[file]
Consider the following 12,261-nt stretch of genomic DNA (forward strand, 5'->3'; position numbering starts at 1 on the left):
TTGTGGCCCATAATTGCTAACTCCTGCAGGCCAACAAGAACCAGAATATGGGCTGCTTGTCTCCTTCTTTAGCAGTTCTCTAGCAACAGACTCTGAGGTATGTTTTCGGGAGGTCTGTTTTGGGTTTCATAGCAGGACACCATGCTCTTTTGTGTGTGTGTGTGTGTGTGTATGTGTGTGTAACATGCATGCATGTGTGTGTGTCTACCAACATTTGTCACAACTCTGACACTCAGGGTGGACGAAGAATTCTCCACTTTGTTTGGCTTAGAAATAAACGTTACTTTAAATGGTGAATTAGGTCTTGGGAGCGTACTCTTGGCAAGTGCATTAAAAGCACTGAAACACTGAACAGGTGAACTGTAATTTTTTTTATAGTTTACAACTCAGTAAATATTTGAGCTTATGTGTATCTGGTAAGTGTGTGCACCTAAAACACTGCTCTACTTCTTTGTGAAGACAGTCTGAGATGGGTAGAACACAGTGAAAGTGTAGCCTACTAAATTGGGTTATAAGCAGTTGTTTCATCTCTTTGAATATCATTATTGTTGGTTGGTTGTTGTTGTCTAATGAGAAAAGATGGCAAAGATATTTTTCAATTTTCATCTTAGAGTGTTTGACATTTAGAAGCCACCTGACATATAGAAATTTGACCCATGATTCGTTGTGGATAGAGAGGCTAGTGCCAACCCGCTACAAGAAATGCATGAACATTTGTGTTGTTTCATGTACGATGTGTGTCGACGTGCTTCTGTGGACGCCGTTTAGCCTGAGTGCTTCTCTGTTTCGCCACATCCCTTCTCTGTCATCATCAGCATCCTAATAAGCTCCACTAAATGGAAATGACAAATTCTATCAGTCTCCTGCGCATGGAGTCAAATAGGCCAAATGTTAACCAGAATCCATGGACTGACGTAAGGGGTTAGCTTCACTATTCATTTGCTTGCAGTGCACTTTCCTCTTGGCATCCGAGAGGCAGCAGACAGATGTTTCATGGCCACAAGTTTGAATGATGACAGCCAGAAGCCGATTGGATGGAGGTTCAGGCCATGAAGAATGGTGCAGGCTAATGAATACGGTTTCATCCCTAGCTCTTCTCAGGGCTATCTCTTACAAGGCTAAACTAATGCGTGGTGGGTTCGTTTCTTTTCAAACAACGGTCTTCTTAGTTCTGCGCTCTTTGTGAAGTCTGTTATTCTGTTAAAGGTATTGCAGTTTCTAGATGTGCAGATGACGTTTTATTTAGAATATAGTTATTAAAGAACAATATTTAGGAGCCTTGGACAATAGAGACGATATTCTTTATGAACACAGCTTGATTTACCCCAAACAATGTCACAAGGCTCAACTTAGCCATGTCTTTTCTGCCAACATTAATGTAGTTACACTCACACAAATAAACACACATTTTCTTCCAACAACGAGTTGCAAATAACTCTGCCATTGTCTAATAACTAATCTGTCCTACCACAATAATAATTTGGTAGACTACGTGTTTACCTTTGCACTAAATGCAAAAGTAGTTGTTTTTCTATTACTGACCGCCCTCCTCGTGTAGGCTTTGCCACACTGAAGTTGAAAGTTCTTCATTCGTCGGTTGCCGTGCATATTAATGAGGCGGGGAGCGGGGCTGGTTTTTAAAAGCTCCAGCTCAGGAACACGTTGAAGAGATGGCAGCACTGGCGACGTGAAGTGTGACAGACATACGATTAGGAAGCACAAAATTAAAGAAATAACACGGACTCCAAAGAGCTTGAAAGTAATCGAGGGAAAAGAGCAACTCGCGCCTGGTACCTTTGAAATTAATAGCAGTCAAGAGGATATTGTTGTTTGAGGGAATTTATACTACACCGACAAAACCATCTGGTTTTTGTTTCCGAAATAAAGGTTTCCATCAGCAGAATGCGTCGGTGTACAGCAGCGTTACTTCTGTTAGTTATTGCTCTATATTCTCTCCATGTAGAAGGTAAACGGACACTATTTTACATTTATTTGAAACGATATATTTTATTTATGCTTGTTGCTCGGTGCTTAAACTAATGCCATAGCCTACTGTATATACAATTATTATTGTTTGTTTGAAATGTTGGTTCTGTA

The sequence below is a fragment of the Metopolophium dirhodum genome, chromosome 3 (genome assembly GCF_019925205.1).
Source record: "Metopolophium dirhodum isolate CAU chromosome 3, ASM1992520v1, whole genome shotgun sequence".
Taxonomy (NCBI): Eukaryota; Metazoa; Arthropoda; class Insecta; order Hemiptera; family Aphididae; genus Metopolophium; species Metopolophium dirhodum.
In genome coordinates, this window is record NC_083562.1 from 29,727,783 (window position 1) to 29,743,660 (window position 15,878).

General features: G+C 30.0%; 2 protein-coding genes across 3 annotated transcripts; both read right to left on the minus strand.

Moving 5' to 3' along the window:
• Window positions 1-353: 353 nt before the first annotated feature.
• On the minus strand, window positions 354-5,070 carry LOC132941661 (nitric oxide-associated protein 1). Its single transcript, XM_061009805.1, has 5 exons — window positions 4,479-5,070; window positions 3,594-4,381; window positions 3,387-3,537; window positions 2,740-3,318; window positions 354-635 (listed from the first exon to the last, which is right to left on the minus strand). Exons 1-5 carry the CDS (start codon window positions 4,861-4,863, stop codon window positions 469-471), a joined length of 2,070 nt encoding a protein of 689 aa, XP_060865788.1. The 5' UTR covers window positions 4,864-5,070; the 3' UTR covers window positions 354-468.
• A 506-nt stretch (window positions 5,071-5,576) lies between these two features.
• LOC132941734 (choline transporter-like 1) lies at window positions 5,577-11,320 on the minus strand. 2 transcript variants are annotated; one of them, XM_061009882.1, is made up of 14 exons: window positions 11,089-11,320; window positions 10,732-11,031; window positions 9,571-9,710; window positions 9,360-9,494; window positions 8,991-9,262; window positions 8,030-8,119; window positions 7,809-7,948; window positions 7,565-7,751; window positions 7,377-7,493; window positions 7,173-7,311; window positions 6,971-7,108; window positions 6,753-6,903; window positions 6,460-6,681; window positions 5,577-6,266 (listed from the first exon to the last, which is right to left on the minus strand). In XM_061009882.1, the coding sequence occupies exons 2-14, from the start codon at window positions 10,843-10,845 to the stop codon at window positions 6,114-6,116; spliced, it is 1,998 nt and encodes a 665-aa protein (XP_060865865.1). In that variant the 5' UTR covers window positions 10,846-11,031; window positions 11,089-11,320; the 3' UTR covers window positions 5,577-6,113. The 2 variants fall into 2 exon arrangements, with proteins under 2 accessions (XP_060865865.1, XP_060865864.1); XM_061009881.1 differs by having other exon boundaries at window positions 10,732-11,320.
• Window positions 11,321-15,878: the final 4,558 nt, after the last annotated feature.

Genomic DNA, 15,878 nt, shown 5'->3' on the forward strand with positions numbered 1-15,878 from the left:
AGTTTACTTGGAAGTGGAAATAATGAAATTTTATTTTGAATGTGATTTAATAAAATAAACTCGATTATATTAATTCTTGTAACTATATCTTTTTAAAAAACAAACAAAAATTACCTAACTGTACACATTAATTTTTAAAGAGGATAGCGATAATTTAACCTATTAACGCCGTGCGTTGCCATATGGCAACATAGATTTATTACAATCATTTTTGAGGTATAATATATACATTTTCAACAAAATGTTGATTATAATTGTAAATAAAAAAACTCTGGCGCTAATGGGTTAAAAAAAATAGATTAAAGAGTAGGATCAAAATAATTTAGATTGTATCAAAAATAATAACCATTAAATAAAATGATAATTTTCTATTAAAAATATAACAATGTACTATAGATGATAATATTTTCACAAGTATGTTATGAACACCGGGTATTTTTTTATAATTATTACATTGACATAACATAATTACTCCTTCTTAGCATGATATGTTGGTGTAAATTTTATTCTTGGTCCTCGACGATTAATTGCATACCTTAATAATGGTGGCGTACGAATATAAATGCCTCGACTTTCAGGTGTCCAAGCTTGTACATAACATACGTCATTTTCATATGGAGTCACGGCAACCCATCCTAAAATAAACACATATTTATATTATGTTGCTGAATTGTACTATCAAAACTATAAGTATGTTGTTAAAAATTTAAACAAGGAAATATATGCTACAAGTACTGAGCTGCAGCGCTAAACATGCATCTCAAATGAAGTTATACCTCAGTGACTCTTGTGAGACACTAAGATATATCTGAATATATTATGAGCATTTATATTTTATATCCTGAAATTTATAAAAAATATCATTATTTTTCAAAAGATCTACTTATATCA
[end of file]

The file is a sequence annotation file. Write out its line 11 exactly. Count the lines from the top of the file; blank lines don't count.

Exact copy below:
• A 506-nt stretch (window positions 5,071-5,576) lies between these two features.